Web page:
- Review of the 20” f/3.4 Reginato Supermaser
- Celestron PowerSeeker 127EQ
- North Star Equatorial Platform
- OGMA AP26CC Review
- iOptron HAZ-46 Alt Azi Mount Review
- Brandon Vernonscope 94mmF7 APO first impressions.
- A quick review of the iStar Phantom FCL 140-6.5
- Explore Scientific, 16 inch / F 4.5 Truss tube Dobsonian
- Celestron PowerSeeker 70AZ Telescope ($10 Scope)
- Orion EQ-26 Mount Review
- Review of Explore Scientific First Light 8
- Rebuilding my CGE Pro
- COUNTING SUNSPOTS WITH A $10 OPTICAL TUBE ASSEMBLY
- Hubble Optics 14 inch Dobsonian - Part 2: The SiTech GoTo system
- iStar Optical’s Phantom FCL 140-6.5 review
CNers have asked about a donation box for Cloudy Nights over the years, so here you go. Donation is not required by any means, so please enjoy your stay.
If you're like me, you have probably seen Jupiter, Saturn, the Orion Nebula, and all of the sky's showpiece objects more times than you can count. And while they are truly spectacular and well worth revisiting, you may be looking for something new, something challenging to observe.
Of the dozens of galaxy groups scattered around the autumn sky, the 136-million-light-year-distant NGC 51 group is one of the more difficult bunches to spot. Although they are not listed among Paul Hickson's compact galaxy groups, the six galaxies here are ideally placed near the zenith in early December evenings for observers at mid-northern latitudes. Its high altitude carries the group far enough above any horizon-hugging interferences that might spoil some of our other challenges.
Of the constellations that line the autumn Milky Way, King Cepheus, the king of Aethiopia in Greek mythology, is trod upon by relatively few amateur astronomers. While this is most likely because the constellation's brightest stars are faint compared to his wife, Queen Cassiopeia, the King has many royal deep-sky subjects is his own right that merit a look, including this month's challenge.
Pegasus is one of the best-known autumn constellations. Depicting the winged horse that Perseus used to rescue Princess Andromeda from the clutches of Cetus the Sea Monster, Pegasus flies high in our southern sky during October and November evenings.
Of the more than 80 planetaries listed by George Abell in his 1966 paper "Properties of Some Old Planetary Nebulae," Abell 70 (also known as PK38.1-25.4) is one of the most unique. Actually, the planetary itself is a stereotypical example of a ring nebula, like M57, with a round shell of gas expanding away from the dim progenitor star. But look carefully and there is clearly more here than just that.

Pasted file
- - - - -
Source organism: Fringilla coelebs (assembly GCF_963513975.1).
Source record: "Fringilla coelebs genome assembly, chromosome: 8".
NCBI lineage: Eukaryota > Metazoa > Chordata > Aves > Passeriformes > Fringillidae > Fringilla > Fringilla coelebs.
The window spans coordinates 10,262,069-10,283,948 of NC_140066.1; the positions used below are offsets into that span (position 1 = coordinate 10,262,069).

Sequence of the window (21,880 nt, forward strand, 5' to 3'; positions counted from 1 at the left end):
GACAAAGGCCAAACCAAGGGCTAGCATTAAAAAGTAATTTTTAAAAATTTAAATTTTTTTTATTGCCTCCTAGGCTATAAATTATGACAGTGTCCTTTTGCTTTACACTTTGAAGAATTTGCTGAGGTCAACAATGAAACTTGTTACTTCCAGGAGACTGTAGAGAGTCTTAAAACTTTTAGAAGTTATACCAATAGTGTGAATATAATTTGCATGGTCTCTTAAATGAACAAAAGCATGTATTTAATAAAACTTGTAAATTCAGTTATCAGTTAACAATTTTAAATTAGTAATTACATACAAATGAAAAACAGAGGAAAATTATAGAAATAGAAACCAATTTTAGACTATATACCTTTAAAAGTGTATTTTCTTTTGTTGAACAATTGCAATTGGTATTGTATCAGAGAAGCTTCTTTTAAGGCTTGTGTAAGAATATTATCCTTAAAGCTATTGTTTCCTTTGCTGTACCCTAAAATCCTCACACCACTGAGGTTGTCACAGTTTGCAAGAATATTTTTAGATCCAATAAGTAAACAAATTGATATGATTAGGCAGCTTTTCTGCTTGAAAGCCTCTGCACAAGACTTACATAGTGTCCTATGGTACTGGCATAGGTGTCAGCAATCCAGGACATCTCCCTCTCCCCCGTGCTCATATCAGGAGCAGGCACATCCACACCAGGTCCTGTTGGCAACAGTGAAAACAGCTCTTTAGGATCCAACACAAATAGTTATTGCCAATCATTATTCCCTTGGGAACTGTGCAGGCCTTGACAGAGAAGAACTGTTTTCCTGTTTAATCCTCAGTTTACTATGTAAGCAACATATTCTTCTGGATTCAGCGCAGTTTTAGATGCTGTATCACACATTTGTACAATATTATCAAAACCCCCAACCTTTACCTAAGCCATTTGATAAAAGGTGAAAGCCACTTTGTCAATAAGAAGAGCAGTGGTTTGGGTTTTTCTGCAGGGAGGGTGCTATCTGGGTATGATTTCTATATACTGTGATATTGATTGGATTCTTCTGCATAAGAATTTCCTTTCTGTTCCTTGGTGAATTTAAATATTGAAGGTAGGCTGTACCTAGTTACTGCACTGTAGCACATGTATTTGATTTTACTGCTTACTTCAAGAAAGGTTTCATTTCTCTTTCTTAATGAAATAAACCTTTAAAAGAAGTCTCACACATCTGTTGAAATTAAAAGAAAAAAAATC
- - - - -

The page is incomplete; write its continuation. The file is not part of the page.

The curtain opened on this challenge in September 1916, when a pair of articles written by Edward Emerson Barnard appeared in the journals Nature and The Astronomical Journal. Both recounted Barnard's discovery of a faint star in the constellation Ophiuchus that appeared completely unremarkable except for the fact that its proper motion was faster than any other star ever found.
One of the more interesting, and at the same time, challenging of Herschel's planetaries to view through 3- to 5-inch (7.6- to 12.7-cm) instruments is NGC 6369 in southern Ophiuchus. Nicknamed the "Little Ghost Nebula," NGC 6369 is an example of a ring-type planetary nebula, a faint version of M57. That is, if you can find it.
One of the great challenges facing even the most devoted lunar observers is trying to see the many small craters that dot the lava-covered floor of the walled plain Plato. Plato itself is a prominent impact scar measuring 62 miles across. It takes no more than 10x binoculars to see Plato once the Sun is up in its sky. In general, the best times to view Plato and its environs are about 1.5 days past First Quarter and again near Last Quarter.
The Coma Galaxy Cluster, Abell Galaxy Cluster (AGC) 1656, contains more than 800 galaxies brighter than photographic magnitude 16.5. It’s a real galactic forest that will take great patience to make your way through. There is no rushing this one. Unless you have enough time to devote to the task, best to push on to another target and come back here when you do. In fact, you will never get through this huge collection of galaxies in one sitting. Or even two, three, or four sessions, for that matter. AGC 1656 could well take years before every galaxy in view is recorded and identified.
M81 and M82 form perhaps the most famous pair of galaxies north of the celestial equator. Johann Elert Bode bumped into both quite by chance on New Year's Eve 1774. His discovery is commemorated today by M81's nickname, Bode's Galaxy. But his discoveries went unknown by his contemporaries. Both galaxies went unobserved for another 5 years until they were independently rediscovered by Pierre Méchain. Charles Messier incorporated Méchain's find into his burgeoning catalog some 19 months later. Bode, Méchain, and Messier missed fainter companions that are found nearby. Two more decades would pass before William Herschel discovered their dim glows, yet both of this month's challenges - NGC 2976 and NGC 3077 -- can be spotted through small backyard telescopes given good skies.
Several of the challenges I have profiled over the years have involved hunting down tiny planetary nebulae. Many planetaries appear very small as seen from Earth, which can make them difficult to tell apart from surrounding stars. This also works in our favor, however, since their small size focuses all of the available light into small discs with high surface brightnesses. Their existence is also accented nicely by using narrowband and oxygen-III filters, which help suppress light pollution. That's why planetary nebulae are far better targets for urban observers than some other types of deep-sky objects.